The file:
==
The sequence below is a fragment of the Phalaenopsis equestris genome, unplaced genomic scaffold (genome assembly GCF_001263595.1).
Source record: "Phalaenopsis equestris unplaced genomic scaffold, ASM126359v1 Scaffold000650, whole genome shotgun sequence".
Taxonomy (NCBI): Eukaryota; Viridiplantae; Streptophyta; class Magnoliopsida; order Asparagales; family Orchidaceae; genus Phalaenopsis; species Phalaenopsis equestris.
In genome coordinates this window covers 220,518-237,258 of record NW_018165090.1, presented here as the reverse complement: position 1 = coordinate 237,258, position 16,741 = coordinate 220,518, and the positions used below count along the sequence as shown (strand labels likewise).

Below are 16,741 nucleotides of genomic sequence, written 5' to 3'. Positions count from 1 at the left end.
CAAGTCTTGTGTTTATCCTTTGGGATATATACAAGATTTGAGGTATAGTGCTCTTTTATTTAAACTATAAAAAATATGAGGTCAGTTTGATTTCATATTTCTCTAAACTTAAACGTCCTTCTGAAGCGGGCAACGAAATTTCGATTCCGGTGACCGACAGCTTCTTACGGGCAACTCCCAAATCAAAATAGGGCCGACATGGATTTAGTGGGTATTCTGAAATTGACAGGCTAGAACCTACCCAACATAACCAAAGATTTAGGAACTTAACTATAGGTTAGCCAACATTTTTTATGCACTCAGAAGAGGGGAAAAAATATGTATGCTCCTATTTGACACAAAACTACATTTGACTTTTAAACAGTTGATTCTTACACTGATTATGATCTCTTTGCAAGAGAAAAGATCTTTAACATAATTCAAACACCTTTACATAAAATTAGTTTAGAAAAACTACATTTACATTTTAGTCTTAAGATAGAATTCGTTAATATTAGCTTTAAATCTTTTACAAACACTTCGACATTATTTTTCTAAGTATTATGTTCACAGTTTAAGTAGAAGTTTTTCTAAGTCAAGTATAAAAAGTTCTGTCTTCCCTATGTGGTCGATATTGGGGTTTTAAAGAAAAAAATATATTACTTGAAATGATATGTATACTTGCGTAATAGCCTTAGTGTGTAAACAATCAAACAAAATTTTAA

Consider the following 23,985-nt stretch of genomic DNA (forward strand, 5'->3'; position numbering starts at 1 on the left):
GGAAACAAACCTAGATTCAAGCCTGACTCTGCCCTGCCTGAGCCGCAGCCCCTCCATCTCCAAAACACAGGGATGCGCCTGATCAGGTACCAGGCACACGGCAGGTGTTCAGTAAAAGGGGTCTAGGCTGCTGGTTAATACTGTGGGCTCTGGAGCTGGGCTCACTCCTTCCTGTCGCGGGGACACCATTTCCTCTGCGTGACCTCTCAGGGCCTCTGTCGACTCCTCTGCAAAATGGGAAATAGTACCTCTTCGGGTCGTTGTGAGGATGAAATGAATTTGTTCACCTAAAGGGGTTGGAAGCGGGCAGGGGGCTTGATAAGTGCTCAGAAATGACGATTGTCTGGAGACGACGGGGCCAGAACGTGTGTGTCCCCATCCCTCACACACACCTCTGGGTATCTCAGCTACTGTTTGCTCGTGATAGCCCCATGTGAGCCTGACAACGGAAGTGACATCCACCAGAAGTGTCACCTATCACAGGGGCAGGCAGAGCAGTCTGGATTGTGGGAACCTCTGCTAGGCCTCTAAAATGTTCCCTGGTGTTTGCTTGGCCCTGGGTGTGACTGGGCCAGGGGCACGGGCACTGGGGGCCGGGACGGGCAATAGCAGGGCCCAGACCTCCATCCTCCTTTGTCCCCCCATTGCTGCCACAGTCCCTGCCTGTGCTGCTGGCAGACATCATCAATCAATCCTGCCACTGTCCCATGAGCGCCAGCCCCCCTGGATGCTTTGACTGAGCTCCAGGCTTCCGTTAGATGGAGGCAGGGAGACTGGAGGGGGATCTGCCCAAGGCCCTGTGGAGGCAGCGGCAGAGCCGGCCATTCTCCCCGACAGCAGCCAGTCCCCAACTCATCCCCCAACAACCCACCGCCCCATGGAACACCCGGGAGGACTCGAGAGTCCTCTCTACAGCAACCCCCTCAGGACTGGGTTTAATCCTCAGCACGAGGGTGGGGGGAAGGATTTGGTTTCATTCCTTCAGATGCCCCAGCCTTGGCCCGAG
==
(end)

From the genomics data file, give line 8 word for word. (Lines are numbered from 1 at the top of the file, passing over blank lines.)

GGAAACAAACCTAGATTCAAGCCTGACTCTGCCCTGCCTGAGCCGCAGCCCCTCCATCTCCAAAACACAGGGATGCGCCTGATCAGGTACCAGGCACACGGCAGGTGTTCAGTAAAAGGGGTCTAGGCTGCTGGTTAATACTGTGGGCTCTGGAGCTGGGCTCACTCCTTCCTGTCGCGGGGACACCATTTCCTCTGCGTGACCTCTCAGGGCCTCTGTCGACTCCTCTGCAAAATGGGAAATAGTACCTCTTCGGGTCGTTGTGAGGATGAAATGAATTTGTTCACCTAAAGGGGTTGGAAGCGGGCAGGGGGCTTGATAAGTGCTCAGAAATGACGATTGTCTGGAGACGACGGGGCCAGAACGTGTGTGTCCCCATCCCTCACACACACCTCTGGGTATCTCAGCTACTGTTTGCTCGTGATAGCCCCATGTGAGCCTGACAACGGAAGTGACATCCACCAGAAGTGTCACCTATCACAGGGGCAGGCAGAGCAGTCTGGATTGTGGGAACCTCTGCTAGGCCTCTAAAATGTTCCCTGGTGTTTGCTTGGCCCTGGGTGTGACTGGGCCAGGGGCACGGGCACTGGGGGCCGGGACGGGCAATAGCAGGGCCCAGACCTCCATCCTCCTTTGTCCCCCCATTGCTGCCACAGTCCCTGCCTGTGCTGCTGGCAGACATCATCAATCAATCCTGCCACTGTCCCATGAGCGCCAGCCCCCCTGGATGCTTTGACTGAGCTCCAGGCTTCCGTTAGATGGAGGCAGGGAGACTGGAGGGGGATCTGCCCAAGGCCCTGTGGAGGCAGCGGCAGAGCCGGCCATTCTCCCCGACAGCAGCCAGTCCCCAACTCATCCCCCAACAACCCACCGCCCCATGGAACACCCGGGAGGACTCGAGAGTCCTCTCTACAGCAACCCCCTCAGGACTGGGTTTAATCCTCAGCACGAGGGTGGGGGGAAGGATTTGGTTTCATTCCTTCAGATGCCCCAGCCTTGGCCCGAG